Mining of coal was being carried on around Oakthorpe by 1600 if not before. These workings were at shallow depth and it was one Joseph Wilkes of Measham Manor who first sank a deep shaft at a location north of Oakthorpe village in 1787. Boreholes had been put down and these had located the Main Coal seam at 120 yards from the surface.

Wilkes went to Boulton & Watt for a winding engine which was erected by Boulton & Watt’s men with some assistance from Wilkes’ own craftsmen. The cylinder appears to have been obtained from John Wilkinson of Bersham, which was the usual practice of Boulton & Watt as they had no means of boring cylinders to the required accuracy. John Wilkinson had the field in cylinder boring technology at that time. The engine was rated at 8 horse power and was purchased for £500. Extra to this was an annual premium of £40 payable to Boulton & Watt for the use of their separate condenser engine.

This particular colliery at Oakthorpe was closed about 1810 and mining ceased until 1853 when a new lease was granted to one Benjamin Gibbons. He sank two new shafts close to the Ashby-de-la-Zouch canal near Willesley Basin. The Main Coal seam was reached at approximately 112 yards from the surface and was 14ft. 9in. thick at this locality. It may have been the success in finding coal in an area previously worked out by shallow pits which led local residents to call the new colliery “Who’d a’ thowt it!” Although this was very promising the colliery was plagued by gob fires caused by spontaneous combustion and heavy makes of water from old workings. This proved too much for Gibbons and the colliery closed in 1856, being sold to the Moira Collieries in the following year. There were still problems, both legal and with water, and the colliery did not re-start until 1863.

Once it had got going, Oakthorpe proved to be quite a successful colliery although the problems of spontaneous combustion and with water continued to some extent. The colliery closed in October 1885 and was sold off by Lord Donington, the owner of Moira Collieries. The new owner worked the colliery to a small extent but the colliery had been run down, so much so, that the new owner sued Lord Donington.

Eventually, Oakthorpe Colliery became part of Donisthorpe Colliery and was used as a service shaft by Donisthorpe. By the 1950’s a steel headgear and an electric winder had been provided. During the 1970’s, miners working in the old goaf areas of the Main seam, near to the Oakthorpe shaft were using the pit head bath facilities at Donisthorpe itself and were being “bussed” to and from the old Oakthorpe Colliery. A flight of steps joined the two collieries underground.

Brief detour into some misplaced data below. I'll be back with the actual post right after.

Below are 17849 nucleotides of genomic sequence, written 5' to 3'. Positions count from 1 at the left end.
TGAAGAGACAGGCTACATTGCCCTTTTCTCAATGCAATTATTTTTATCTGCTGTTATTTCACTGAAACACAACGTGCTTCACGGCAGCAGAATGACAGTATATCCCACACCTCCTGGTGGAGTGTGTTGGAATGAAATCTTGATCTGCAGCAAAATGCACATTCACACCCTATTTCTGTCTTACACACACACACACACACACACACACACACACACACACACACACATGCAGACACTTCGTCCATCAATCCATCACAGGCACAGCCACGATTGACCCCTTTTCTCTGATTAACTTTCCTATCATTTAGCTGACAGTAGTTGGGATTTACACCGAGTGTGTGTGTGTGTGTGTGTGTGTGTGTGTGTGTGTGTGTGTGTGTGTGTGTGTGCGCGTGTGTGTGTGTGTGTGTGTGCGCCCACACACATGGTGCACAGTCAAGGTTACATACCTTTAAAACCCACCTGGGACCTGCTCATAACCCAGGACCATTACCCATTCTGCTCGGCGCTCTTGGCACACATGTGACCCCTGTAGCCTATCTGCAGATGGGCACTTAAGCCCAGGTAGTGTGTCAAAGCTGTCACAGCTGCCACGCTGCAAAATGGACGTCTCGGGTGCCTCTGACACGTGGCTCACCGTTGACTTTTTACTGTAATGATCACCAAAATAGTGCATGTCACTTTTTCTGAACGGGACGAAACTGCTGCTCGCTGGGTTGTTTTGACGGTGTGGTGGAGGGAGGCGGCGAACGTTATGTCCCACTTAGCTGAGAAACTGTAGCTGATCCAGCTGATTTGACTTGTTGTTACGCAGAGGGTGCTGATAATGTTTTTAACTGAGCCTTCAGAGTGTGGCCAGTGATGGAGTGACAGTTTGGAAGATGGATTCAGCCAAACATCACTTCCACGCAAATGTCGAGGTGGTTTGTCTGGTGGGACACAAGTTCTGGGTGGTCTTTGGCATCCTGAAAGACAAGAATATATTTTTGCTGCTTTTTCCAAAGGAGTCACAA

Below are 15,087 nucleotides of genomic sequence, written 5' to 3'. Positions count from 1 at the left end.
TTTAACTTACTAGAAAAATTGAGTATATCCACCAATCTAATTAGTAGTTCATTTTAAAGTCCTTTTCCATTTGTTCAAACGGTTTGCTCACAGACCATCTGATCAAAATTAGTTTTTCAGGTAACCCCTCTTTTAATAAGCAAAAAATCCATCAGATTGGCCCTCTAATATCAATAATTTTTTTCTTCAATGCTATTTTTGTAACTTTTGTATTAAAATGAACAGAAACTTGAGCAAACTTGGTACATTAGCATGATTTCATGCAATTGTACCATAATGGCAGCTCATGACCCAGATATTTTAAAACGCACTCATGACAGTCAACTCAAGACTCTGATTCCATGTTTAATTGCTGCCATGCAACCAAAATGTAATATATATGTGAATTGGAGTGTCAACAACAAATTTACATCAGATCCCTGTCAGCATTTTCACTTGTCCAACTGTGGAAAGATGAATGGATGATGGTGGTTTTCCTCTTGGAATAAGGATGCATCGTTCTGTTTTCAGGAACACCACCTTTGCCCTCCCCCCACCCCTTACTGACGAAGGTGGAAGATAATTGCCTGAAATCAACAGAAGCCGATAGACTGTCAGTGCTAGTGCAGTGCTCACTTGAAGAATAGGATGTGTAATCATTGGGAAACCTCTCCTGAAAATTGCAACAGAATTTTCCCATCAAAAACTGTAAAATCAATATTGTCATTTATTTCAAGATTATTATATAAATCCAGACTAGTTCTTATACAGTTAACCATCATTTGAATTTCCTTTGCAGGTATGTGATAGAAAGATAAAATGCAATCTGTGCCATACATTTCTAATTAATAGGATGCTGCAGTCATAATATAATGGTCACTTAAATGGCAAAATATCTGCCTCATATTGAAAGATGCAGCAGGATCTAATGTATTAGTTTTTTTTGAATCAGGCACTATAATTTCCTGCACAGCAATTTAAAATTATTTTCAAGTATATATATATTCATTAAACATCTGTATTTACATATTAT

Seams Worked (1952) Stockings and Woodfield
Workforce (1952) Underground 891, Surface 236
CLOSURE March 1990


Illustrating the liability to spontaneous combustion of coal seams in Leicestershire was the outbreak of a major heating in a shallow seam at Oakthorpe in 1985. Some evidence of a fire was indicated to the south-west of the village in 1984 when some settlement was noted. The seam, approximately 13 feet thick, dipped at about 1 in 7 northwards beneath Oakthorpe village itself. The outcrop lay in the gardens of many of the houses on the southern fringe.

Considerable damage was done to property necessitating demolition in some cases. A temperature probe inserted to a depth of two feet in one garden recorded a temperature of 260 degrees Celsius. In another location dense smoke was emitted from a hole being dug for a new fence post.

A number of factors which could have initiated spontaneous combustion at this location are a possibility. The closeness of the coal seam to the surface could allow air to reach it through the overburden. This access would be over a considerable area due to the thickness of the seam. In this locality also were a large number of old workings, many or most of which would not have been recorded. These old workings would have disturbed the overburden allowing air to pass through. At the time of the fire, Donisthorpe Colliery was also working a shallow seam only 275 yards to the north of the site of the fire. This seam was being worked in retreat with total caving of the waste which has the maximum subsidence effect at the surface.



Steam cylinder (part view) and arch head of beam
Geoff Hayes 1977

A very early Newcomen pumping engine was built for Griff Colliery, near Nuneaton, Warwickshire in 1714 and was at work by 1715. It had for that time, the usual brass steam cylinder which was supplied with steam by a Copper boiler. Two pumps were located in the pit shaft and the barrels of these were cast iron. A second engine was erected about 1719 but the colliery was not very successful and the lessees gave up in 1720.